The Question Fear Is Really Asking
Each time fear comes, underneath all its bluster, the question it is truly asking is, “Can you see me for what I am? Will you learn to grow strong as a result of our encounter? Are you able to tap into your endless resources, stand up to me, or will you fold?”
If you know how to engage fear wisely, ear can be your friend. But how many of us really hear the unspoken questions fear asks? Do we even realize that we are buckling in one way or another when fear has taken hold?
Although fear is simply a transient energy; it is our resistance to it, our belief in it, which makes it seem important. When you see fear as nothing much, it drifts away.
Living Life in an Orientation of Fear
Fear is not only a feeling, it can become an orientation toward life. An orientation of fear is one of restriction, repression, punishment, guilt, and continual vigilance against being hurt. This can make life a living hell.
Mary saved money for years, hiding it in shoe boxes under her bed. She did not trust the bank, her family, her friends, or herself. She spent very little on herself and always looked haggard. When it came time to give gifts, she didn’t. Everyone assumed she was impoverished.
When Mary died and her fortune was discovered, her entire family was in shock. They said they had no idea she was a rich woman. But in truth, she wasn’t. No matter how much she accumulated in those shoeboxes, Mary led an impoverished life. All of her days were spent in an orientation of fear.
When you live in an orientation of fear, little things upset you. Even during happy times, you are always looking for trouble on the horizon. You may be afraid of being blamed, attacked, or humiliated, or spend your days blaming others, or destiny for the rotten hand you’ve been dealt.
Living in an orientation of fear, you see no reason to behave responsibly or to trust anyone. You, yourself, cannot be trusted. Even in the midst of nourishment and plenty, you are unable to see, taste, or enjoy.
Fear Is A Robber
But it is not other people who are robbing you; it’s your own fear. This fear robs you of clarity, kindness, satisfaction, and plenty. This orientation makes you incredibly rigid, unable to let go and demand that everything proceed as it has in the past. In this state of being, you are constantly swimming against the tide. A tree that is not flexible, that cannot sway in the wind, cracks and breaks.
As long as life is a form of dread, it cannot be anything but pain.
Catastrophic expectations arise from an orientation of fear. A catastrophic expectation is the belief or expectation that something awful is going to happen. Sometimes a small difficulty arises and in your mind you immediately blow it up into the beginning of something terrible.
For example, you may have a persistent pain in your body and begin to imagine that it is cancer. Then you begin to wonder how advanced the cancer is. Now that this fearful thought has taken root, the catastrophic expectation grows. Soon you become convinced that no treatment will be helpful now. It may be time to write your will.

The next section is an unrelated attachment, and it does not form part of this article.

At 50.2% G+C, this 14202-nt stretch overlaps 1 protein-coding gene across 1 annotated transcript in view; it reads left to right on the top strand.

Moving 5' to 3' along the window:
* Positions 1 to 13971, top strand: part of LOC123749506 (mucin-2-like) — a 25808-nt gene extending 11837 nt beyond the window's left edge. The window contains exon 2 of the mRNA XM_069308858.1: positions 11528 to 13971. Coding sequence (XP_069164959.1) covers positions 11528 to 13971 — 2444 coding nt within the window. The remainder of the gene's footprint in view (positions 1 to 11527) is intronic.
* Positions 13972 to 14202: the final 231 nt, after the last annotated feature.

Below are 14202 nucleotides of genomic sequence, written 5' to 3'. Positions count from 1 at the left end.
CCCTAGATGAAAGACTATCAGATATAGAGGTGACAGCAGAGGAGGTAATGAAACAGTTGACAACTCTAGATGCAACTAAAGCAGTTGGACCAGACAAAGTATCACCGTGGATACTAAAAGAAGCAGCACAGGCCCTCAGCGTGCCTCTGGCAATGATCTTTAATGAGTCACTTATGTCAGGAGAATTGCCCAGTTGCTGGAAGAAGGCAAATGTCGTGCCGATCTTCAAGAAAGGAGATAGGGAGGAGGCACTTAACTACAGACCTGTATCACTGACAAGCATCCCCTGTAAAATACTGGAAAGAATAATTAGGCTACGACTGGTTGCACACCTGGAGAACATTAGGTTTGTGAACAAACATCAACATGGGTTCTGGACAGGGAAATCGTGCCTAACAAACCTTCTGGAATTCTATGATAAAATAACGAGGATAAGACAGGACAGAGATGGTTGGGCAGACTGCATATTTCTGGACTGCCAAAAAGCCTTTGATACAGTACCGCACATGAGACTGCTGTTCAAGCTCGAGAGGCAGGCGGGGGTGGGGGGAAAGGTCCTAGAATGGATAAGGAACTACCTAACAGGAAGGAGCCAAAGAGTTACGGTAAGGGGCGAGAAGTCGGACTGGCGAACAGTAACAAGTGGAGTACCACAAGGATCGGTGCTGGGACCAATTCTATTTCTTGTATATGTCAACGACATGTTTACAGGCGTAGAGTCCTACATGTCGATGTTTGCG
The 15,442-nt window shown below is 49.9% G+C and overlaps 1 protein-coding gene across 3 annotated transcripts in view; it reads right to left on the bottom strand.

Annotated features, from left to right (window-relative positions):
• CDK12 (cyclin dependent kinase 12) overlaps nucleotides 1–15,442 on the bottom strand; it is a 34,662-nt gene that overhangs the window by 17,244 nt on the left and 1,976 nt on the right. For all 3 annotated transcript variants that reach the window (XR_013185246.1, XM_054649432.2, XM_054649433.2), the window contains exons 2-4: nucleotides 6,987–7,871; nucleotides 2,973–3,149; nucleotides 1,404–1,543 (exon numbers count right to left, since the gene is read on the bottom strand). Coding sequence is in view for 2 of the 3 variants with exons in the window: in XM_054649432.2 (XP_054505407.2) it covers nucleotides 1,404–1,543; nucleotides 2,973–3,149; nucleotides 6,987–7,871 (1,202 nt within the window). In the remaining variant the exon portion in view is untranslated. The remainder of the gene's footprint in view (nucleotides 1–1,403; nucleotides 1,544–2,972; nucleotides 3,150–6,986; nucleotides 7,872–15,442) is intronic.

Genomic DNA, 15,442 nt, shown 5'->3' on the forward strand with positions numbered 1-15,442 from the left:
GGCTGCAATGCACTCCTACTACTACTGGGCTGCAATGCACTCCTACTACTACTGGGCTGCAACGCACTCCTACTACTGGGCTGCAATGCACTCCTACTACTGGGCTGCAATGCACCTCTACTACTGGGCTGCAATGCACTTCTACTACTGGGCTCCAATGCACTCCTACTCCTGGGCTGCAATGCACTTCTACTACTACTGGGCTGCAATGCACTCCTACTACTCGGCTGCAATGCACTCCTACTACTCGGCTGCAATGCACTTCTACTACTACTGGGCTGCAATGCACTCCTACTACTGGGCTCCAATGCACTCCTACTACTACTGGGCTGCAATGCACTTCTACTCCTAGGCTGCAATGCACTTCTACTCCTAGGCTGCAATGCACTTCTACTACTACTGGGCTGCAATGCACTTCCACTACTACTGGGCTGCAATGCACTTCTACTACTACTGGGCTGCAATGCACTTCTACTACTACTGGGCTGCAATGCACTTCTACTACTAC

When you finally discover that the pain is only a sprained muscle, the news may even come as a letdown. For some, it’s easy to find a distorted pleasure in dwelling upon catastrophe, brings a falsely heightened sense of being alive, because of all the attention you get or the excitement you feel wrestling with danger.
When catastrophic expectations are activated, panic attacks come next. All kinds of relationships can shut down in your life. The more you hold on to negative expectations, the more you believe in them, and the worse the fear becomes.
Exercise: Undoing Catastrophic Expectations
When a catastrophic expectation arises—stop and get a piece of paper. Draw a vertical line in the middle. On the top of one column write, what is actually happening. On the top of the other column write, what could happen.
In the column that lists what is actually happening, be very careful to write down specific facts. For example, “I have a pain in my shoulder. I’ve had it for one day.” In the other column, make a list of all that could happen, including positive outcomes:
As you consciously dream up different expectations, it will become clear to you that they are merely your fantasies. Now go back and check the facts. It’s possible you’ll have a good laugh.
Ask yourself: What is actually happening right now? Can I focus upon what’s actually happening and not what I’m imagining? The choice is yours.
As you continue doing this exercise you’ll realize that it is not the actual event that is causing your fear, but the expectations and fantasies you are dreaming up about it. In this very moment, you can handle whatever is going on. This very moment you are safe, there are endless possibilities, and you can be filled with joy.
Brenda Shoshanna is a psychologist, author, speaker and workshop leader. Her work focuses upon integrating Eastern and Western teachings and practices and making them real in our everyday life. This article is based upon her book Fearless, (The Seven Principles of Peace of Mind). Her blog, TURN THE PAGE, is available at www.turnthepage.live Brenda offers a weekly podcast, Zen Wisdom For Your Everyday Life.